2nd Class City
in the Hoonah-Angoon Census Area
- Area Type
- Current Population
- Population Comment
- 2013 DCCED Certified Estimate
- Pronunciation/Other Names
- (gus tay' vuhs)
- Community's Judicial District
- Recording District
- Census Designated Place (CDP)
- Borough/Census Area FIPS Code
- Place FIPS
Geography and Climate
- Gustavus lies on the north shore of Icy Passage at the mouth of the Salmon River in the St. Elias Mountains, 48 air miles northwest of Juneau. It is surrounded by Glacier Bay National Park and Preserve on three sides and the waters of Icy Passage on the south. Glacier Bay Park is 3.3 million acres and offers 16 tidewater glaciers.
- The area's maritime climate is characterized by cool summers and mild winters. Summer temperatures range from 52 to 63 °F and winter temperatures from 26 to 39 °F.
- Community Map Available
- Map URL
- Sq Mi Land
- Sq Mi Water
History and Culture
- When Capt. George Vancouver sailed through Icy Strait in 1794, Glacier Bay was completely covered by the Grand Pacific Glacier. Over the next century, the glacier retreated some 40 miles, and a spruce-hemlock forest began to develop. By 1916, it had retreated 65 miles from the position observed by Vancouver in 1794. Gustavus has the distinction of being the largest relatively flat land in all of Southeast Alaska, and in 1914 the possibility of agricultural improvements caught the eye of several early homesteading families who were seeking a place to flourish and farm. The place they considered ?paradise? was covered with fragrant wild strawberries and was fondly known as Strawberry Point. Several hundred head of cattle grazed ?the flats?, and fields were harvested of hay, rutabagas and other root crops. Glacier Bay National Monument (including Gustavus) was established by President Calvin Coolidge in 1925. After many appeals, the homesteaders won the right to keep their properties from being land-locked, and the Gustavus area was excluded from the monument that became Glacier Bay National Park in 1980 with the passage of the Alaska National Interest Lands Conservation Act. Along the way, the name Strawberry Point was changed to Gustavus?some would argue due to a series of mistakes and misunderstandings. The City of Gustavus was incorporated on April 1, 2004.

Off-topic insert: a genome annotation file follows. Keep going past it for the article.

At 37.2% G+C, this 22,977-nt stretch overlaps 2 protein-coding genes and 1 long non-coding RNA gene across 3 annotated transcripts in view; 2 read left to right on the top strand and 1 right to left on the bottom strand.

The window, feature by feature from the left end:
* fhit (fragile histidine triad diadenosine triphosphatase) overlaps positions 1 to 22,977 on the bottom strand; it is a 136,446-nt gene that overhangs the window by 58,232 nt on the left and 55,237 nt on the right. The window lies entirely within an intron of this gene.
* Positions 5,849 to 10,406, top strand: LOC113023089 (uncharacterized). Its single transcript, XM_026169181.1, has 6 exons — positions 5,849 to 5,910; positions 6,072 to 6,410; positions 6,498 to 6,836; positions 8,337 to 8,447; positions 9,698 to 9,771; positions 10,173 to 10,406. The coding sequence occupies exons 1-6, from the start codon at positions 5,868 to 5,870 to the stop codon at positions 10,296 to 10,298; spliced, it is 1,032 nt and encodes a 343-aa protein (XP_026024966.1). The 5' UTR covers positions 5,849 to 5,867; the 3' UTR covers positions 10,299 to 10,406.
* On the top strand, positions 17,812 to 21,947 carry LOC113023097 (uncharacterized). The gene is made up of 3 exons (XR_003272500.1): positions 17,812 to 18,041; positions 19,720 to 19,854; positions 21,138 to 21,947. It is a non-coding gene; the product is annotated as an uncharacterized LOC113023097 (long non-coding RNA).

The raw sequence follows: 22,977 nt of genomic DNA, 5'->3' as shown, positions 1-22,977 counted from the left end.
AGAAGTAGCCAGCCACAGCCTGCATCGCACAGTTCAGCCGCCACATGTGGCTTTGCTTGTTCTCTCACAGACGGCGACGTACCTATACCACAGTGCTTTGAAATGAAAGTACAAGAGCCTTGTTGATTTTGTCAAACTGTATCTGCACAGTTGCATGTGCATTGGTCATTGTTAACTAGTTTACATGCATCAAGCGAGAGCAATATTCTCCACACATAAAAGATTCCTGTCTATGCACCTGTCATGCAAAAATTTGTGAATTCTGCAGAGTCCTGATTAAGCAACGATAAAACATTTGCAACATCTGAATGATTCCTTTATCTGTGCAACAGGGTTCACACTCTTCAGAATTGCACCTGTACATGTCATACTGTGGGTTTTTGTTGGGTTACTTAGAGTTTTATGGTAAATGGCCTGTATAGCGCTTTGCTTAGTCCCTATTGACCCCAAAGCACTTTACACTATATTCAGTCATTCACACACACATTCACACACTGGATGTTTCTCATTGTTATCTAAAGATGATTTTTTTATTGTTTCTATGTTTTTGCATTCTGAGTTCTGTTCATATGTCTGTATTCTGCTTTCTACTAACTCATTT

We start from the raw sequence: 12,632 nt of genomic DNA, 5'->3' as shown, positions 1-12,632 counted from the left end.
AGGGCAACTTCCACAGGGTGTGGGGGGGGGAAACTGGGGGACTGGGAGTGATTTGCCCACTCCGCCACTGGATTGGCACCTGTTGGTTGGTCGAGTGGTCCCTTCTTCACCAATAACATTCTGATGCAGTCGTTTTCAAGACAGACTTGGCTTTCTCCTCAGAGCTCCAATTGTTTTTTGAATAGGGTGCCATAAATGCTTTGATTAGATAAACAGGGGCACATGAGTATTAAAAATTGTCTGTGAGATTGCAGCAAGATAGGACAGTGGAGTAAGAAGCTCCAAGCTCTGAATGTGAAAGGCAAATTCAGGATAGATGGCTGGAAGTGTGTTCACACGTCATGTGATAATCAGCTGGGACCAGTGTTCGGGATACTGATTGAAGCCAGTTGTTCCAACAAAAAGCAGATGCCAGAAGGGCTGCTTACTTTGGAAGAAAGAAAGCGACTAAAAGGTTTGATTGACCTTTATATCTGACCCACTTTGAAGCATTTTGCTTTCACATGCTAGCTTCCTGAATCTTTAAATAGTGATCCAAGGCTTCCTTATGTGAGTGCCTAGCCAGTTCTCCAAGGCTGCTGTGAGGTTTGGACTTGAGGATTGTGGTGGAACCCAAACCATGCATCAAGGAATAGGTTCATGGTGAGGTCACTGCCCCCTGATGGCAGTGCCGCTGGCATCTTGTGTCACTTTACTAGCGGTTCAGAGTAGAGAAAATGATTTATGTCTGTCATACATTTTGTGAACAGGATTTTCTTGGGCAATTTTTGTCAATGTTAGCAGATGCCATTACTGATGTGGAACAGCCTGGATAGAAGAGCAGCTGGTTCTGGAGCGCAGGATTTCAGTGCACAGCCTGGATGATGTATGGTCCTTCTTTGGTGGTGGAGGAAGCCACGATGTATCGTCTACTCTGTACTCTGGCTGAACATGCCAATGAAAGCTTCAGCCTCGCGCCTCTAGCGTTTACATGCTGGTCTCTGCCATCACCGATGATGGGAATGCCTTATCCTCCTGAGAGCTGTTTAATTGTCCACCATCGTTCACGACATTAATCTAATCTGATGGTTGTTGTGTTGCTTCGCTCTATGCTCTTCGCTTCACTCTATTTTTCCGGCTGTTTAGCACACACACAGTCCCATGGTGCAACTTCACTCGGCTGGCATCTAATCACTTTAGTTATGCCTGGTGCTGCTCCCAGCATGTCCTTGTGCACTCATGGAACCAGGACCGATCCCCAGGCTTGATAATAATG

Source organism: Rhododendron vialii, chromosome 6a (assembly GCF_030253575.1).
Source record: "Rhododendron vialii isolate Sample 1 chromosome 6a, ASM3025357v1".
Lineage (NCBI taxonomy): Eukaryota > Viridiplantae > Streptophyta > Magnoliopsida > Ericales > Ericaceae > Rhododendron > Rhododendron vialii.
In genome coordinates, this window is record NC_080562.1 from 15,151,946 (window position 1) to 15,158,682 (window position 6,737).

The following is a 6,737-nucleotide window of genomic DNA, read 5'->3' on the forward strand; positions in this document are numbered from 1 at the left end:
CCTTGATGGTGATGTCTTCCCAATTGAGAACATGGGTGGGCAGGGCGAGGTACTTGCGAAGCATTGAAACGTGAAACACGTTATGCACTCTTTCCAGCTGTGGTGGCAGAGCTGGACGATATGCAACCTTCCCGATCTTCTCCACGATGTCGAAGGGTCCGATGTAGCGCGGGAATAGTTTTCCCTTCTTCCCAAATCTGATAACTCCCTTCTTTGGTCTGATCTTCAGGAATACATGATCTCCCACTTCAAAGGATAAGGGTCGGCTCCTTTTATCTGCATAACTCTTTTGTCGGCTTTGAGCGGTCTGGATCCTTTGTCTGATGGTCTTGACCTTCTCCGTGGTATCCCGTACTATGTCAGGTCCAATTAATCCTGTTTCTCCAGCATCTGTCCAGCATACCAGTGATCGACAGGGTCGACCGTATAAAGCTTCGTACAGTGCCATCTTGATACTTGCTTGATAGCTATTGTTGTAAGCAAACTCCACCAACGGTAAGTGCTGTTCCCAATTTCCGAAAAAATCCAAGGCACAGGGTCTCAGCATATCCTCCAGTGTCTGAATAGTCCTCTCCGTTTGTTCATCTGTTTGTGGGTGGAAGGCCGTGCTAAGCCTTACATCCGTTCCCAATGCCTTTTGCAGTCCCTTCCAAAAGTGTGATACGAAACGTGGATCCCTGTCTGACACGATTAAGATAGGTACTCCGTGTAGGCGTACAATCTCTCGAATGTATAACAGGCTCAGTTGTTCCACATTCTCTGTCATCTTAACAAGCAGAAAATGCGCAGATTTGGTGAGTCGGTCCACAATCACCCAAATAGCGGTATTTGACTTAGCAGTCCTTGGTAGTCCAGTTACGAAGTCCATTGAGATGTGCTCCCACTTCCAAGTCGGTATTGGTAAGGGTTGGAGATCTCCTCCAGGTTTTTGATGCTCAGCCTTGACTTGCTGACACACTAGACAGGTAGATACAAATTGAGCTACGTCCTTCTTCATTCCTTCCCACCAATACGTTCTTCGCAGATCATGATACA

- Strawberry Point/Gustavus has a year round population of about 450, and up to three times that number in the summer months. Fishing lodges charter daily visitors to the fertile Icy Strait Passage area and beyond for halibut, salmon and whale watching. Many locals are employed in the summer tourism trade and at Glacier Bay National Park. There are a number of churches, a post office, school, gym, library, gas station, several art and gift galleries, a fish smoking business, a restaurant, and 2 grocery stores. Many of the residents of Strawberry Point/Gustavus choose to live here for the laid-back lifestyle, subsistence activities, the natural resources and beauty of the area and the community.
- Federally Recognized Tribe
Facilities, Utilities, and Health Care
- Municipal Facilities & Utilities
- Disposal and Recycling Center; Landfill, Library; Volunteer Fire Department; Gustavus Community Network - Internet.
- Gustavus has a state-owned airport with jet capability and two asphalt runways. Alaska Airlines has daily flights in the summer. Commercial air service is partially funded by the Essential Air Service program. Small planes, corporate jets, and air taxi services also use the airport, and float planes land at nearby Bartlett Cove with limited tie-up time. Air traffic is relatively high during peak summer months, and some cruise ships include Glacier bay in their itinerary. The state ferry (Alaska Marine Highway System) provides weekly service from Juneau via the M/V Leconte. A new AMHS dock and corresponding float system provide a docking area for transient vessels only. The harbor has no facilities for overnight or long-term moorage. A 10-mile, state-maintained road connects Bartlett Cove and the community of Gustavus. In 2014 the city was working with the Department of Transportation to make plans for a replacement bridge at Rink Creek. Freight arrives via air or landing craft. Small boats and ferries regularly dock in Gustavus in the summer. Tours are available from Bartlett Cove, Gustavus, and Juneau. Because of the large number of tourists who arrive by boat or plane in the area, Gustavus is considered the gateway to Glacier Bay National Park.
- State Ferry
- Cargo Barge
- Road Connection
- Community's Senate District
- Community's House District